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AAA warns motorist that deer collisions peak in mid-November


Oh look a deer!! It is exciting to see a deer or moose in the wild but it can be frightening if they suddenly appear in front of your vehicle on the roadway. Collisions with deer increase in late October, peaking in November - during breeding season. AAA reminds drivers to be on the lookout for an increasing number of deer on roadways across New England in the coming weeks.

“AAA urges everyone on the roadways to be extra vigilant, but especially on rural roads” said Pat Moody, manager of public affairs for AAA Northern New England “Slow down, use your high beams when appropriate and be extra cautious from dusk to dawn when deer are on the move.”

 Fewer daylight hours and a spike in deer activity during these months increase the chances of roadway crashes with the animals. November and December are the worst months for animal collisions which can not only put a serious dent it your car but can also cause serious injury and even death.

  • According to the Maine Department of Transportation there were 5,469 deer related car crashes in 2019, with 29% of these crashes happening in November and December.
  • According to the Vermont Association of Transportation there were 233 deer related car crashes in 2019, with 32% of these crashes happening in November and December.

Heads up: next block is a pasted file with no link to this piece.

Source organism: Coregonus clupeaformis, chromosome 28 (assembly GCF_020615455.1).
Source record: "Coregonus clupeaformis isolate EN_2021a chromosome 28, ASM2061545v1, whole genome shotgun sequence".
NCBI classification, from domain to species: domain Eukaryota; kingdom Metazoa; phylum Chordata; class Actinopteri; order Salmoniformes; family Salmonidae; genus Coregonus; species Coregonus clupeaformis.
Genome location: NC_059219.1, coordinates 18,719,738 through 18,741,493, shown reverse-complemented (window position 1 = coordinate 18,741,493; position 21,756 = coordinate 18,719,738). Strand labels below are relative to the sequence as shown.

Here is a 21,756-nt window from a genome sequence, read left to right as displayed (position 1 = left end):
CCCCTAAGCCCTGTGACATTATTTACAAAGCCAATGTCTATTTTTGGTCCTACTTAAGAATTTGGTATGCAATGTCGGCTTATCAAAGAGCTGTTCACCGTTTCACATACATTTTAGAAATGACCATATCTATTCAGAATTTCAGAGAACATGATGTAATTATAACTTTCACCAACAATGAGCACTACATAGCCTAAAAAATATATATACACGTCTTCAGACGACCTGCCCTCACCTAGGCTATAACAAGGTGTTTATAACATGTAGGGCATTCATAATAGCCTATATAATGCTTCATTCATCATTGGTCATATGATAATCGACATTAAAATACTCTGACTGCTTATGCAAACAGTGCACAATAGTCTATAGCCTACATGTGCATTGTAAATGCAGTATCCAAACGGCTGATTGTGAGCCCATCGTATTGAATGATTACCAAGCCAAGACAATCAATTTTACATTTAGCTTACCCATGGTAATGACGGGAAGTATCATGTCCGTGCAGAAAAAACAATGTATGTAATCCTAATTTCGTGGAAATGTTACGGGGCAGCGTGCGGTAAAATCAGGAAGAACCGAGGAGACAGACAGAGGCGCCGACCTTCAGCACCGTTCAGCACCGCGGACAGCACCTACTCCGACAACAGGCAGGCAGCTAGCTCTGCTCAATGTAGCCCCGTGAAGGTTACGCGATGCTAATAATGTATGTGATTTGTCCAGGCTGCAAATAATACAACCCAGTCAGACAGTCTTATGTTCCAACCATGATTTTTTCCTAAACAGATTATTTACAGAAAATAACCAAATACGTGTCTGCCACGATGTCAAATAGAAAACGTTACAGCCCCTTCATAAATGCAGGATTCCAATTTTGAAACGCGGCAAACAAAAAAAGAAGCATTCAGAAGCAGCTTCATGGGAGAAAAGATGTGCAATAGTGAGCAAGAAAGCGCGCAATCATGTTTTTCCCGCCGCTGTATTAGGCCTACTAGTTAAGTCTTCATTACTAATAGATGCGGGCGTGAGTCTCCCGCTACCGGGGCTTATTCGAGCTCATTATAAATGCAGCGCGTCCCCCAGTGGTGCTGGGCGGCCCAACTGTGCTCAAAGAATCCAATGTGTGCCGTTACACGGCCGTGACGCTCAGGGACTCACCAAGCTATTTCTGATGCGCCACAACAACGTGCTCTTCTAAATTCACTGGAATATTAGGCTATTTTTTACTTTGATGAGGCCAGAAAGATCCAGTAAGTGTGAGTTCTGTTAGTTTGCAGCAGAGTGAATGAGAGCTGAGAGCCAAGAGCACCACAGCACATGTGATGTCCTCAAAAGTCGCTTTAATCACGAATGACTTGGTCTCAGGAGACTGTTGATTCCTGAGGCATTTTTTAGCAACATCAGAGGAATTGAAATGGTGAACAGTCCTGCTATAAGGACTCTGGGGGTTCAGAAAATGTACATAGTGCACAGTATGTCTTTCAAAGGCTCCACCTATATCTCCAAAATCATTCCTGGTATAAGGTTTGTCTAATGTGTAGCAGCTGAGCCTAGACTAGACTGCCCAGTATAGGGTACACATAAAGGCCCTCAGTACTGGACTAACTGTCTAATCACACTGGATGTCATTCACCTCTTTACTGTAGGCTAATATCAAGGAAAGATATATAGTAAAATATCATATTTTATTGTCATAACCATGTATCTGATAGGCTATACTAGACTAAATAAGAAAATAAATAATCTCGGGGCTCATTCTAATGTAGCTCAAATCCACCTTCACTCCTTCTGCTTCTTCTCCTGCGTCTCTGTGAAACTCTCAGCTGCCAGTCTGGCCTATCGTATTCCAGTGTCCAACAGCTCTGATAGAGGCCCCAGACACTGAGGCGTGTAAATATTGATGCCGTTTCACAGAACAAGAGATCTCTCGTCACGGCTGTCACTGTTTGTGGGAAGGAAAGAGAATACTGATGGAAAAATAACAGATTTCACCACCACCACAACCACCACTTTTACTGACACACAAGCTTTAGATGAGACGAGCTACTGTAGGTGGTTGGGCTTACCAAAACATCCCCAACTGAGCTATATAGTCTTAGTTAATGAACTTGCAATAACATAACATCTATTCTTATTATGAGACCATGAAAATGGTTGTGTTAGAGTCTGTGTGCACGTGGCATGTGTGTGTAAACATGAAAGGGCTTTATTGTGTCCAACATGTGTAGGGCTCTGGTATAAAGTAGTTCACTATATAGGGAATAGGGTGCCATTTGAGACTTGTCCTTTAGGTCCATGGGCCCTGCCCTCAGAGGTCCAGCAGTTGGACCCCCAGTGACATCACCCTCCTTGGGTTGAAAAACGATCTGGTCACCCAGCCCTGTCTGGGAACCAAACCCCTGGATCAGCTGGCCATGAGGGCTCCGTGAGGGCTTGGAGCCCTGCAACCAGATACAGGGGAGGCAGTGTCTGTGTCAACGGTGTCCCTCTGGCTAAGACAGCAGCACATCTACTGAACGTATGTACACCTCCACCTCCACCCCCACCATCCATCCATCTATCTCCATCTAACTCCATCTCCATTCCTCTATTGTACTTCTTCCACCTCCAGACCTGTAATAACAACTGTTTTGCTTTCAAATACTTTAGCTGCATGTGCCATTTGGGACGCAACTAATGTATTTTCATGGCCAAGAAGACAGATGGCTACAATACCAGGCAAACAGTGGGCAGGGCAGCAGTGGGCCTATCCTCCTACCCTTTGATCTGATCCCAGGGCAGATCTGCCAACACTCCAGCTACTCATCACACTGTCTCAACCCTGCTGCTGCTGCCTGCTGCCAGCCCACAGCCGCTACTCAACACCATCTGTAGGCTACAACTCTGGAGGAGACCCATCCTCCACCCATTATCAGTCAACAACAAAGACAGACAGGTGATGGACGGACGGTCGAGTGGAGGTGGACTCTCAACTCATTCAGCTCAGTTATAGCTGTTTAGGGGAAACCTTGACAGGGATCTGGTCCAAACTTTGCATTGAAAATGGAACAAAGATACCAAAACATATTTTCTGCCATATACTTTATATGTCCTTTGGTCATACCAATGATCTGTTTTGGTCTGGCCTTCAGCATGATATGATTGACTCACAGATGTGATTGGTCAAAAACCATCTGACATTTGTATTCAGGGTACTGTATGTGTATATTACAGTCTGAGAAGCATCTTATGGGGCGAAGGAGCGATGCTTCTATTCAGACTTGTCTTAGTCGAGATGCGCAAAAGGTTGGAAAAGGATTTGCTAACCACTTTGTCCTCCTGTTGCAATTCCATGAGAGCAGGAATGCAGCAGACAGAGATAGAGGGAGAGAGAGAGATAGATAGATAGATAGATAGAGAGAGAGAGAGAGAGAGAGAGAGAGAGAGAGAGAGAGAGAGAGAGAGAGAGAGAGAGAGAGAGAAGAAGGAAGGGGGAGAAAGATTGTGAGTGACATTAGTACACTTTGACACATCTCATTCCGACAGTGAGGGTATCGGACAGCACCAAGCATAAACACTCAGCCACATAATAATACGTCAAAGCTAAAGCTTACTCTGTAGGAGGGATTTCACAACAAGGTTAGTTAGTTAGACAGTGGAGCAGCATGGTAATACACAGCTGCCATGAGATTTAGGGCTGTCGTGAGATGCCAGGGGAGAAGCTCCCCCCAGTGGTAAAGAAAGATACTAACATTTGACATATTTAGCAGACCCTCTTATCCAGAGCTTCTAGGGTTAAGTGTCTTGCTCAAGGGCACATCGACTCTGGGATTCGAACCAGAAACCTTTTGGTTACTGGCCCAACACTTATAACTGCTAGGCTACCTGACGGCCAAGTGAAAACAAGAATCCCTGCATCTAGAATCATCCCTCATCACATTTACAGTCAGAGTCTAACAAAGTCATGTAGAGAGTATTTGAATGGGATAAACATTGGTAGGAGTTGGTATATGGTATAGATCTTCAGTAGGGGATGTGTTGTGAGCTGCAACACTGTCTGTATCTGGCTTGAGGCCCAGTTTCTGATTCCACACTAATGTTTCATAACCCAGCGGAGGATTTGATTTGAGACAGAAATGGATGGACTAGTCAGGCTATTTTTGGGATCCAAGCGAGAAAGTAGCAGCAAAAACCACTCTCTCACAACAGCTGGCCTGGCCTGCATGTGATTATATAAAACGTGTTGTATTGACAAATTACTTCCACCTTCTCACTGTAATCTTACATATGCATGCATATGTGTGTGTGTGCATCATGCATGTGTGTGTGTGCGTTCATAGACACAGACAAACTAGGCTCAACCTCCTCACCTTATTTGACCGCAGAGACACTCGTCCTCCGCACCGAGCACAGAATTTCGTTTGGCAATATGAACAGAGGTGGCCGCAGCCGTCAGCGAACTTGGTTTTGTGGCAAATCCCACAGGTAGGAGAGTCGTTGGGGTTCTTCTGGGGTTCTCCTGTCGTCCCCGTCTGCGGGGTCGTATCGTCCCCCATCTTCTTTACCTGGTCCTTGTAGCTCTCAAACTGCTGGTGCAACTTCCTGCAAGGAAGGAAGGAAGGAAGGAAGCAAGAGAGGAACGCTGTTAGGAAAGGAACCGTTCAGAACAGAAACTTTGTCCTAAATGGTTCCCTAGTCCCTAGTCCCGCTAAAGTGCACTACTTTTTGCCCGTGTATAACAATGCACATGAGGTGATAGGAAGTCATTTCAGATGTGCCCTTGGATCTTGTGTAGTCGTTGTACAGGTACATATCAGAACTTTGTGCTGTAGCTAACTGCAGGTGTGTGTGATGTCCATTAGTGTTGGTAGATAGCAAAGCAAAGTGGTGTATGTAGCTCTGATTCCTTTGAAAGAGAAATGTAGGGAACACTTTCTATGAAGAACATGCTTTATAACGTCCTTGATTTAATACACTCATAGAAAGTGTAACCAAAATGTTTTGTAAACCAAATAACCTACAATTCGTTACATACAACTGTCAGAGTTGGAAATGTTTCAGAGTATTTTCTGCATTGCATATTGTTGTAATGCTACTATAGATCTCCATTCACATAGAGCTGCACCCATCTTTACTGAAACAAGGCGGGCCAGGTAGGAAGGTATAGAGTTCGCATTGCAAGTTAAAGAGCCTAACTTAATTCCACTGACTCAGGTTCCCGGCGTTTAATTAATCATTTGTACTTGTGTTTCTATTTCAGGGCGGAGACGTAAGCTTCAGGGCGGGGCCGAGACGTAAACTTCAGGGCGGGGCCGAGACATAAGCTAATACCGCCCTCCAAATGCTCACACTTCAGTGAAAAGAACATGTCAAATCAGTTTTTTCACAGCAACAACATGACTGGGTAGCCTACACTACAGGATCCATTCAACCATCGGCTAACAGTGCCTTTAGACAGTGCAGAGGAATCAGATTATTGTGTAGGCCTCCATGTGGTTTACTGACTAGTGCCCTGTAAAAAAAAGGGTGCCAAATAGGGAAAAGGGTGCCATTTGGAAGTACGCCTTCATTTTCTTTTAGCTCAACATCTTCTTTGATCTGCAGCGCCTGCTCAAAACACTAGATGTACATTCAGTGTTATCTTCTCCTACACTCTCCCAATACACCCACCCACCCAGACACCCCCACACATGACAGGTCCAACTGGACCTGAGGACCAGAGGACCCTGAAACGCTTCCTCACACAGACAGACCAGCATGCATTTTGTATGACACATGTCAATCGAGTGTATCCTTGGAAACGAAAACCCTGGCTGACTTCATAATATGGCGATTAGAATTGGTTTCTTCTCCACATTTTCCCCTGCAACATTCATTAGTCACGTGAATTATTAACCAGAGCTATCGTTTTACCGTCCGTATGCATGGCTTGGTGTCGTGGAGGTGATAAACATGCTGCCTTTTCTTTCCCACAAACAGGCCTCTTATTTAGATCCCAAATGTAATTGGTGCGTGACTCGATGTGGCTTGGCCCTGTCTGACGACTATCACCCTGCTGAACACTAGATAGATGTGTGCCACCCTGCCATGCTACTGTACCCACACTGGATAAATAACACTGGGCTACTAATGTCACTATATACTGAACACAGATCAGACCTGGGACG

• Nationally there are about 1.5 million deer-related car crashes annually that results in over $1 billion dollars in vehicle damage.
  • Deer-related insurance claims average over $4,270.00 in Northern New England.

As random as these collisions might seem, there are things you can do to improve your chances of avoiding one.  AAA has some tips to help prevent a crash or to reduce damage from an animal collision:

  • Scan the road and shoulders ahead of you: Looking ahead helps provide enough reaction time if an animal is spotted. Also, remember deer often move in groups, so when there is one, there are likely more in the area.
  • Good visibility is a must: Use high-beam headlights if there’s no oncoming traffic.  Wildlife may be spotted sooner when using high beams. This will give the driver time to recognize and react to the situation.
  • Slow down, and watch for other deer. Deer rarely travel alone, so if you see one, there are likely to be more nearby.
  • What if a crash is unavoidable? If a collision is unavoidable, remain in your lane- swerving to avoid an animal can often cause a more serious crash or result in drivers losing control of vehicles. 
  • From dusk to dawn: Be extra cautious at dawn and dusk. Most animals, especially deer, tend to be more active early in the morning and at dusk.
  • Drive distraction & impairment free: Wear your seat belt and remain alert and sober. Driver distraction and inattention, combined with excess speed, often result in vehicle-wildlife collisions.
  • Pay attention to warning signs. Yellow, diamond-shaped signs with an image of a deer indicate locations with high levels of deer activity.

As North America’s largest motoring and leisure travel organization, AAA provides more than 61 million members with travel, insurance, financial, and automotive-related services.  Operating 18 offices throughout Maine, New Hampshire and Vermont, AAA Northern New England is a not-for-profit, fully tax-paying corporation and serves as an advocate for the safety and security of all travelers.  AAA Northern New England can be visited on the Internet at

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AAA Northern New England is a member club affiliated with the American Automobile Association (AAA) national federation and serves members in Maine, New Hampshire, and Vermont.